Robbie Seykora, acting public information officer for the Billings-based region 5 of the agency, said Friday that FWP had hoped to avoid killing the animal, but biologists were worried about the spread of disease from the moose, which was visibly struggling to walk.
“When we start getting into, ‘Why didn’t the zoo take it?’ or, ‘Why didn’t we do this?’, with new laws that passed with (Chronic Wasting Disease) and the spread of disease, it’s very hard to transfer a cervid, a cervid being a member of the deer animal. Deer, moose, elk, things like that. So it becomes very difficult legally to do that,” Seykora said. “With the spread of disease, it has made it tough to make that happen, is the real answer. It just wasn’t a possibility."
Chronic Wasting Disease (CWD) is an infectious disease most commonly found in deer but can spread among moose.
Seykora added in a written statement that the state didn't bring the moose to any wildlife rehabilitation center out of concerns that it could spread disease to other animals and threaten wildlife populations.
"Bringing orphaned or injured (deer, moose or elk) into a rehabilitation center with the intent for later release could introduce a disease into populations where it was not present. In addition, these animals tend to habituate quickly and can cause problems after release," Seykora wrote.
Seykora also blamed residents feeding the moose as a possible reason for its poor health.
"There are certain human foods that can cause digestive problems in animals with a wild animal like a moose,” Seykora explains.
In a press release published on FWP's website, the reasons stated for euthanizing the animal were due to the moose being too sick and injured to walk.
MTN reported the moose was sick and injured on Nov. 28, and the moose was euthanized three days later on Dec. 1.
“We just wanted to give it the best opportunity. Based off our veterinarians and wildlife experts, a relocation of this moose would not have gone well for the moose. It’s kind of in the forefront now and we know it happened," Seykora explains. "It probably would have been the same ending, just out of the view of the public."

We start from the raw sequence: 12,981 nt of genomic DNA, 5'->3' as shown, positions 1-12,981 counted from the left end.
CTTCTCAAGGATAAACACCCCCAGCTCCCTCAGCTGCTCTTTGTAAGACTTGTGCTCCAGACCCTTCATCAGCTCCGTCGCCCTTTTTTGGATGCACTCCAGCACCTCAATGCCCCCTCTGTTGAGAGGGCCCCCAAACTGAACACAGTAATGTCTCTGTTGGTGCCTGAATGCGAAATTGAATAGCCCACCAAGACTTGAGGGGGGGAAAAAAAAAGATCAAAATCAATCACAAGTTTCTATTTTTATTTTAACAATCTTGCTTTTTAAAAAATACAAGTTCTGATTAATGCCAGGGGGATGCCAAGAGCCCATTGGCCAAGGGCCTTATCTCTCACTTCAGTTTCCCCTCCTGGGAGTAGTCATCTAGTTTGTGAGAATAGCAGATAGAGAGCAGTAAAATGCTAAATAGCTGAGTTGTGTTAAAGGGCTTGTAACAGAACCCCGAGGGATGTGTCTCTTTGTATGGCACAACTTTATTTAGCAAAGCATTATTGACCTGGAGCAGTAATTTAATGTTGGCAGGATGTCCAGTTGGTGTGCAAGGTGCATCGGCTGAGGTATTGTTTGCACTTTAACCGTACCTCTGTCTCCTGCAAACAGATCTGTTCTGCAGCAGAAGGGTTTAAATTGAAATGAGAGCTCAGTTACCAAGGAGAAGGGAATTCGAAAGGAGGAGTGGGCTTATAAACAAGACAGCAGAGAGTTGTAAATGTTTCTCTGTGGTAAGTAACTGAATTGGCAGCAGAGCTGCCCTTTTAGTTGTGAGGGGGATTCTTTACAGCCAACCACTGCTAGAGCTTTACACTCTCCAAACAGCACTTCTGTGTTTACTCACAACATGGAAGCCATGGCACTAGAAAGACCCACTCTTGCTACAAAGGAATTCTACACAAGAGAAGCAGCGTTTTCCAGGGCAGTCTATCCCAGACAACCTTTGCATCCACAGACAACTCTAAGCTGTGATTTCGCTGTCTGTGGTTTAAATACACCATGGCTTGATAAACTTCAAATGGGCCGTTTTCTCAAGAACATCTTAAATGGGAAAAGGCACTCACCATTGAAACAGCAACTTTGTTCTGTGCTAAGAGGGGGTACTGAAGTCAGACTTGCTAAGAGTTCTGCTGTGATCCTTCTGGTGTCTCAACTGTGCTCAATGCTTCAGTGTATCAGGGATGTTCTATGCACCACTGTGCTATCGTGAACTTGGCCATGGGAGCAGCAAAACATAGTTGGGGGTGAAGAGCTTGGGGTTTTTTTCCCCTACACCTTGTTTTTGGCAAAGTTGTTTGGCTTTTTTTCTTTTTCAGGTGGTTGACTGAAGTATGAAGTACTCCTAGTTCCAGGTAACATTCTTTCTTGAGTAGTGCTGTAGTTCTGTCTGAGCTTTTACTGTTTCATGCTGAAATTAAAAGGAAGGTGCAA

But some Billings residents disagree with FWP's decision.
Trevor O'Banion is an avid hunter and believes FWP dropped the ball with this moose.
“I think it was a bad decision. I feel like they could have handled it long before they did,” O'Banion said on Friday. “I’m a hunter first and foremost, but any hunter, true hunter, will tell you that the first thing we care about, is the dispatching of game in an ethical, clean way. And if we don’t dispatch the game, we want them to live wound-free, go on and be just fine. This is where that should have went. This shouldn’t have ever got to where it ended."
O'Banion, a Billings resident, explains he has spent 30 days hunting this year and wishes FWP would reach out to people like him in situations like this.
“I feel like a lot of FWP’s decisions come from people that are sitting behind a desk most of the time. They’re not asking people like me," O'Banion explains. "I spend a lot of time outside with the animals. They never talk to people like me to get their input, to get how they feel about the situation."
O'Banion believes action could have been taken sooner to avoid euthanizing the animal.
"I saw some reporting of people saying a moose was too big to tranquilize and move, which is very false because they tranquilize beef, cows, all the time. Ranchers, to doctor them if the situation calls for it obviously, and I feel like this situation did call for that,” O'Banion explains. “I get they wanted it to leave on its own, which that would have been fantastic. But he obviously got comfortable, right? And I feel like, maybe if he did get injured, if they wouldn’t have waited so long, that moose would have been just fine."
O'Banion is joined by hundreds of Billings and greater Montana residents who have criticized the decision to euthanize on social media posts.
Seykora says the moose has been taken to the Wildlife Health Lab in Bozeman for a full necropsy, which is an animal autopsy. Results should be ready within three to four weeks.
“Obviously not a decision that we like either. I think it came to a conclusion nobody wanted. We wanted to give the moose every opportunity to leave town on its own," Seykora explains.
But O'Banion believes FWP could have done more to protect the animal.
“CWD is a problem, but it’s a problem in other parts of the state, we haven’t seen it here. So I feel like that’s kind of an excuse if I’m being completely honest," O'Banion says. "And I feel like them saying it was 'sick', you know sick and wounded and needed to be euthanized, I feel like that’s an excuse as well.”